Oxford Diocese calls on Church of England to disinvest from fossil fuels


On Saturday Oxford Diocese called on the Church of England to disinvest from fossil fuel companies and now pledges to examine its own investments.

Oxford Diocesan Synod has passed a resolution urging the Church of England’s National Investing Bodies to disinvest from fossil fuel companies. The resolution was passed with a majority of 52 in favour, with 37 against and seven abstentions.

The resolution was a private member’s motion moved by the Revd Dr Darrell Hannah and seconded by the Revd Hugh Lee, and was based on a similar motion passed by Bracknell Deanery earlier this year. The resolution calls for disinvestment from coal and tar sands ‘at the earliest opportunity’, from oil in three years, and from natural gas in five years.

The Diocese has also expressed its commitment to reviewing its own investments. Revd Darrell Hannah says ‘It was made clear in the debate by the diocesan officers that the Diocese of Oxford could not call on the Church of England to disinvest and not do the same itself.  The Diocese will thus in the coming weeks and months begin the process of deciding how best to do this.’

Speaking just after the resolution was passed, Revd Darrell Hannah commented ‘I’m overjoyed. The vote followed a vigorous debate in which contrasting views were expressed, with good points on both sides. People recognise the ambiguities of the issue, the importance of the issue, the urgency of the moment, and I’m very pleased the vote went the way it did. This is a good motion which offers a staged approach and thus strikes the right balance between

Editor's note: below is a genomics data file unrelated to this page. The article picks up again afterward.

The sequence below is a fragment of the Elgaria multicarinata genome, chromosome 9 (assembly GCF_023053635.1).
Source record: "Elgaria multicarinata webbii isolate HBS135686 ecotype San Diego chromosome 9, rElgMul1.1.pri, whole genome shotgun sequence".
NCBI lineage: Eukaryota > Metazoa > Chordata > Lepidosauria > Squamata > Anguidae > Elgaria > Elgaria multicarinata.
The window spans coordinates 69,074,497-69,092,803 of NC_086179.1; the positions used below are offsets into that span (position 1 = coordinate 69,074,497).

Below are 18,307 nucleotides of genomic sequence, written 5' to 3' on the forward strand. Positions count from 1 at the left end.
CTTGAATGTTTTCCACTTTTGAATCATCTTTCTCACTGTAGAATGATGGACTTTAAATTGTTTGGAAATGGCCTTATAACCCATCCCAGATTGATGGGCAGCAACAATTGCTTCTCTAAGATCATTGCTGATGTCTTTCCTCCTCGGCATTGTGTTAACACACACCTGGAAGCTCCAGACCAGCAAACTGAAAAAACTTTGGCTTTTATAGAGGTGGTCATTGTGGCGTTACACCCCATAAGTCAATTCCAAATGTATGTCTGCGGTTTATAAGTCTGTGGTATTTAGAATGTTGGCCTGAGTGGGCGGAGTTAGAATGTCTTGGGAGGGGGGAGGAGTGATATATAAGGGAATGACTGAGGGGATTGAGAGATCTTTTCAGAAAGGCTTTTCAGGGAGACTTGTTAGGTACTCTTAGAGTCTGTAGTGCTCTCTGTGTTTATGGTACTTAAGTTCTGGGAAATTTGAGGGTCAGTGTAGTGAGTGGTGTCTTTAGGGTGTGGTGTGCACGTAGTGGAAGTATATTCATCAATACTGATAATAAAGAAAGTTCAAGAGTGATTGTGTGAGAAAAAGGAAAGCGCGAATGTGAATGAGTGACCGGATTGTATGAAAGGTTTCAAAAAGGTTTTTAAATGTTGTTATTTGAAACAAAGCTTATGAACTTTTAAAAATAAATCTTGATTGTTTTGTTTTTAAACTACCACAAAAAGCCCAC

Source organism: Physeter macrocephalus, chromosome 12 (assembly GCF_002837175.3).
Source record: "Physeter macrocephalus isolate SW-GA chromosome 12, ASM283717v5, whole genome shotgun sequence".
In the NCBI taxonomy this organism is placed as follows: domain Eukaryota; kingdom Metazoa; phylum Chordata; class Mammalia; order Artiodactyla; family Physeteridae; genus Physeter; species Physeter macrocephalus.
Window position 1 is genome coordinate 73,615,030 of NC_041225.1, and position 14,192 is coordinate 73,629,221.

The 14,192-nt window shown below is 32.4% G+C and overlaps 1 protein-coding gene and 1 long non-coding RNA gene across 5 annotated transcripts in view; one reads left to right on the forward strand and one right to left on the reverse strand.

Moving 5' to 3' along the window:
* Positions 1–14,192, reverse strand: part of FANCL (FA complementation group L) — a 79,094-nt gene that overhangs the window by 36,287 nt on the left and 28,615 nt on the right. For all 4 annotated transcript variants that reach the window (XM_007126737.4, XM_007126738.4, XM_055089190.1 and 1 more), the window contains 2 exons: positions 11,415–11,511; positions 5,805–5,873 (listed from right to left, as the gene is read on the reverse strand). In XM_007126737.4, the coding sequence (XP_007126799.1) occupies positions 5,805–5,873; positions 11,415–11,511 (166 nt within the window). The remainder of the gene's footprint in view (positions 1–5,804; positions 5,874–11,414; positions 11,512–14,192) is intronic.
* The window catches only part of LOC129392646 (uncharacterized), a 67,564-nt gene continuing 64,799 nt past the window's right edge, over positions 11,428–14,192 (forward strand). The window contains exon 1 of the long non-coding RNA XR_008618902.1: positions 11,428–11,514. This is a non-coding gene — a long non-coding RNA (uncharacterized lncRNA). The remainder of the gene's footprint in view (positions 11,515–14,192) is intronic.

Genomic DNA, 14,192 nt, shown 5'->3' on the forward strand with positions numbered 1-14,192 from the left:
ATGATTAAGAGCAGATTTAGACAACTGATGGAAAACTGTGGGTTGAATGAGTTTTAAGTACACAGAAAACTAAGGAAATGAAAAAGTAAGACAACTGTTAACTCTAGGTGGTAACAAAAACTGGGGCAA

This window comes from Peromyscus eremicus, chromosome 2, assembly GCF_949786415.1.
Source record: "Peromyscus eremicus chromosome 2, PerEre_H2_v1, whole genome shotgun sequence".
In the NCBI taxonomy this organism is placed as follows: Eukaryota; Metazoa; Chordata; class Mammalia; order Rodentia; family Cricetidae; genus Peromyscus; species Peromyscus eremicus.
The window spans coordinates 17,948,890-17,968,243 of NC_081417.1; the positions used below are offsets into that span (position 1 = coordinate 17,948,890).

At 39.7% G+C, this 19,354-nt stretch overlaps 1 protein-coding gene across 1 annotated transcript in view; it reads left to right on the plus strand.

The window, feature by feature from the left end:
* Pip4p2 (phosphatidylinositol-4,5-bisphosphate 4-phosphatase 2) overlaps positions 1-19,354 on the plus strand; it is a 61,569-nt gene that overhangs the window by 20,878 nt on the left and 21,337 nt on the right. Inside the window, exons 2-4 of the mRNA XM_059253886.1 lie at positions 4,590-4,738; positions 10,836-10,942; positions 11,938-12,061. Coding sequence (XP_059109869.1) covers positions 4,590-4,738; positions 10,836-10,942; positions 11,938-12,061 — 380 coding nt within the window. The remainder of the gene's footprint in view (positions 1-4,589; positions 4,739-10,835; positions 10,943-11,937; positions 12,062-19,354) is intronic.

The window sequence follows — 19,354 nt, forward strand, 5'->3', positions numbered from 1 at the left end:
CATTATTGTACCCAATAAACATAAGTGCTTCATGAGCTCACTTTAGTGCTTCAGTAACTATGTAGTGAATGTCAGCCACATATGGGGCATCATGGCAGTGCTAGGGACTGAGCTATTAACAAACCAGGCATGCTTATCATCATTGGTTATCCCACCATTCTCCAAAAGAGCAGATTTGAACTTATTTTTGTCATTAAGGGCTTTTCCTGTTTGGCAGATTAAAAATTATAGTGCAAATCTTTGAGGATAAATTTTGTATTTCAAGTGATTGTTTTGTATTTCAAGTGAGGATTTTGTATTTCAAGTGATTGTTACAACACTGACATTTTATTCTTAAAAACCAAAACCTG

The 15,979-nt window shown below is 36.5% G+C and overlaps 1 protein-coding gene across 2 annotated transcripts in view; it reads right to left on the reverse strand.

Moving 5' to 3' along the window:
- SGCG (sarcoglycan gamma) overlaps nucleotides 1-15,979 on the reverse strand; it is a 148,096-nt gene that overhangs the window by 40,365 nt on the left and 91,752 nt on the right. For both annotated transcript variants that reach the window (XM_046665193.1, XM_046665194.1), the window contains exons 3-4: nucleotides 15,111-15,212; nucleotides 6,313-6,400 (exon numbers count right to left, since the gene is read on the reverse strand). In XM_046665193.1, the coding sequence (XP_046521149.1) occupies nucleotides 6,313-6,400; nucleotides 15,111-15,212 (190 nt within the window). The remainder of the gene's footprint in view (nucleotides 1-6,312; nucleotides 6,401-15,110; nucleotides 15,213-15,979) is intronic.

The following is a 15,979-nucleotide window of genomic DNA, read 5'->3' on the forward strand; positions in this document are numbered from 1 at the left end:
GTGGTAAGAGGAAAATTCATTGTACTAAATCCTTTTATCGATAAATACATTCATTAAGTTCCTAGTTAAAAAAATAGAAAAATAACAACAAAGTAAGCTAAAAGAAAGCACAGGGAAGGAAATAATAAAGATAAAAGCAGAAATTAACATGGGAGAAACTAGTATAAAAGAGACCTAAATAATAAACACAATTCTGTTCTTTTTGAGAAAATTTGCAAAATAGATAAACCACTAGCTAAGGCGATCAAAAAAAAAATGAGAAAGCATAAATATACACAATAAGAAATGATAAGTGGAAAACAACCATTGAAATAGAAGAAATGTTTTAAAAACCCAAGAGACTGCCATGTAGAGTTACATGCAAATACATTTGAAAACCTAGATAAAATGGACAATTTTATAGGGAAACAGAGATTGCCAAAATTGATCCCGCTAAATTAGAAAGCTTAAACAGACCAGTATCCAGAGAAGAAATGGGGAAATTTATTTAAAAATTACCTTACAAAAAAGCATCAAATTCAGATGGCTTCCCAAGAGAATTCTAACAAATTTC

urgency of the moment and the necessity ‘to keep the lights on’. Oxford Diocese, true to its history, is challenging the Church of England as a whole to take seriously the threat of climate change and what we as Christians do about it.’

Operation Noah’s Vice-Chair, Mark Letcher, says ‘This resolution demonstrates how seriously local churches and dioceses are taking the issue of disinvestment. Following recent commitments from the Rockefeller Brothers Fund, a national pension fund in Sweden, and the University of Glasgow, the decision today increases the pressure on the Church of England – which still has over £60 million invested in fossil fuel companies – to disinvest.’

The Diocese of Oxford joins a growing number of fossil-free Churches and faith communities around the world, now including the World Council of Churches, the Church of Sweden, Quakers in Britain, the Uniting Church of Australia, the Presbyterian Church in New Zealand and the United Church of Christ in the US. Three Australian and five New Zealand Anglican dioceses have also disinvested, while the Anglican Church in Australia has passed a motion recommending disinvestment to all its member churches.


The text of the motion is as follows:

That this Synod:

(i) recognising the damage being done to the planet through the burning of fossil fuels;

(ii) aware of the huge reserves held by gas, oil and coal extraction industries;

(iii) committing itself to taking seriously our Christian responsibility to care for the planet (“the earth is the Lord’s”);

(iv) acknowledging the financial responsibilities of the Church’s national investing bodies;

(iv) noting that a review of recommended ethical investment policy with regard to climate change has been begun by the Church of England Ethical Investment Advisory Group (‘EIAG’)

calls on the General Synod of the Church of England to debate a motion in the following form:

‘That this Synod:

(a) urges the National Investing Bodies to disinvest from all coal companies (except those investing in carbon capture) and tar sand companies at the earliest opportunity,

(b) urges the National Investing Bodies to examine the possibility of disinvestment from oil companies but not before three years from now,

(c) urges the National Investing Bodies to examine the possibility of disinvestment from natural gas companies but not before five years from now,

(d) calls on parishes and individual Christians to take steps to encourage the government and political parties to act quickly on climate change.’ ”

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